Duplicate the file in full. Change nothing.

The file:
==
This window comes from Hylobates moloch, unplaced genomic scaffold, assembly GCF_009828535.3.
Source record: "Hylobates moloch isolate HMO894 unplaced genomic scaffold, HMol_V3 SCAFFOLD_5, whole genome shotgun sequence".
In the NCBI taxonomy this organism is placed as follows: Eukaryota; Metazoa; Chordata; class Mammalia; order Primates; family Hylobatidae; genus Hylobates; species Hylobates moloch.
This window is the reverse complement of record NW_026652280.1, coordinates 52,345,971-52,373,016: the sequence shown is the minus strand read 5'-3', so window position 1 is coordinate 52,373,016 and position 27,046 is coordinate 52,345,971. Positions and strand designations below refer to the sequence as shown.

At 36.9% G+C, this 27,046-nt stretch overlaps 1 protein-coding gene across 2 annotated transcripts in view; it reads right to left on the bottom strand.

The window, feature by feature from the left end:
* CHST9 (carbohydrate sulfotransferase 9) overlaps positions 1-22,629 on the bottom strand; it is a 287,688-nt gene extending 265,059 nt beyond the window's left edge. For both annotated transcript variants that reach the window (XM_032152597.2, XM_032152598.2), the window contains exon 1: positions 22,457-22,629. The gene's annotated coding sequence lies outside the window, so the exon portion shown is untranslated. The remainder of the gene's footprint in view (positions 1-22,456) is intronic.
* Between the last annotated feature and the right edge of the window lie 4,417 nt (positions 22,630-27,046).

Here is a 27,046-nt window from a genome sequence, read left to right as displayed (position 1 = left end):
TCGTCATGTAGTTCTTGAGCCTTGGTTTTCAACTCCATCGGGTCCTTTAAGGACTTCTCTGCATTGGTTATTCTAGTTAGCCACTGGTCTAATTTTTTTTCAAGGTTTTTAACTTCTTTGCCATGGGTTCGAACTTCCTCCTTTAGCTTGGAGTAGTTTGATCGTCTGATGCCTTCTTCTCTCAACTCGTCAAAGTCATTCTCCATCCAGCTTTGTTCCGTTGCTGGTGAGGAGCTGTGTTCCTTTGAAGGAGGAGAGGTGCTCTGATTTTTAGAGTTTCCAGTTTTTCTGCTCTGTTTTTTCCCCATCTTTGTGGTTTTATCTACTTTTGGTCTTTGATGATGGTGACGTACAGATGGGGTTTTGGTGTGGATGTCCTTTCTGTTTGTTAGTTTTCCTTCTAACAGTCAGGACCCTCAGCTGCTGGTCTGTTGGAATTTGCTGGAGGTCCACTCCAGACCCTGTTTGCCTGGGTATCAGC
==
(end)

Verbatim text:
This window comes from Hylobates moloch, unplaced genomic scaffold, assembly GCF_009828535.3.
Source record: "Hylobates moloch isolate HMO894 unplaced genomic scaffold, HMol_V3 SCAFFOLD_5, whole genome shotgun sequence".
In the NCBI taxonomy this organism is placed as follows: Eukaryota; Metazoa; Chordata; class Mammalia; order Primates; family Hylobatidae; genus Hylobates; species Hylobates moloch.
This window is the reverse complement of record NW_026652280.1, coordinates 52,345,971-52,373,016: the sequence shown is the minus strand read 5'-3', so window position 1 is coordinate 52,373,016 and position 27,046 is coordinate 52,345,971. Positions and strand designations below refer to the sequence as shown.

At 36.9% G+C, this 27,046-nt stretch overlaps 1 protein-coding gene across 2 annotated transcripts in view; it reads right to left on the bottom strand.

The window, feature by feature from the left end:
* CHST9 (carbohydrate sulfotransferase 9) overlaps positions 1-22,629 on the bottom strand; it is a 287,688-nt gene extending 265,059 nt beyond the window's left edge. For both annotated transcript variants that reach the window (XM_032152597.2, XM_032152598.2), the window contains exon 1: positions 22,457-22,629. The gene's annotated coding sequence lies outside the window, so the exon portion shown is untranslated. The remainder of the gene's footprint in view (positions 1-22,456) is intronic.
* Between the last annotated feature and the right edge of the window lie 4,417 nt (positions 22,630-27,046).

Here is a 27,046-nt window from a genome sequence, read left to right as displayed (position 1 = left end):
TCGTCATGTAGTTCTTGAGCCTTGGTTTTCAACTCCATCGGGTCCTTTAAGGACTTCTCTGCATTGGTTATTCTAGTTAGCCACTGGTCTAATTTTTTTTCAAGGTTTTTAACTTCTTTGCCATGGGTTCGAACTTCCTCCTTTAGCTTGGAGTAGTTTGATCGTCTGATGCCTTCTTCTCTCAACTCGTCAAAGTCATTCTCCATCCAGCTTTGTTCCGTTGCTGGTGAGGAGCTGTGTTCCTTTGAAGGAGGAGAGGTGCTCTGATTTTTAGAGTTTCCAGTTTTTCTGCTCTGTTTTTTCCCCATCTTTGTGGTTTTATCTACTTTTGGTCTTTGATGATGGTGACGTACAGATGGGGTTTTGGTGTGGATGTCCTTTCTGTTTGTTAGTTTTCCTTCTAACAGTCAGGACCCTCAGCTGCTGGTCTGTTGGAATTTGCTGGAGGTCCACTCCAGACCCTGTTTGCCTGGGTATCAGC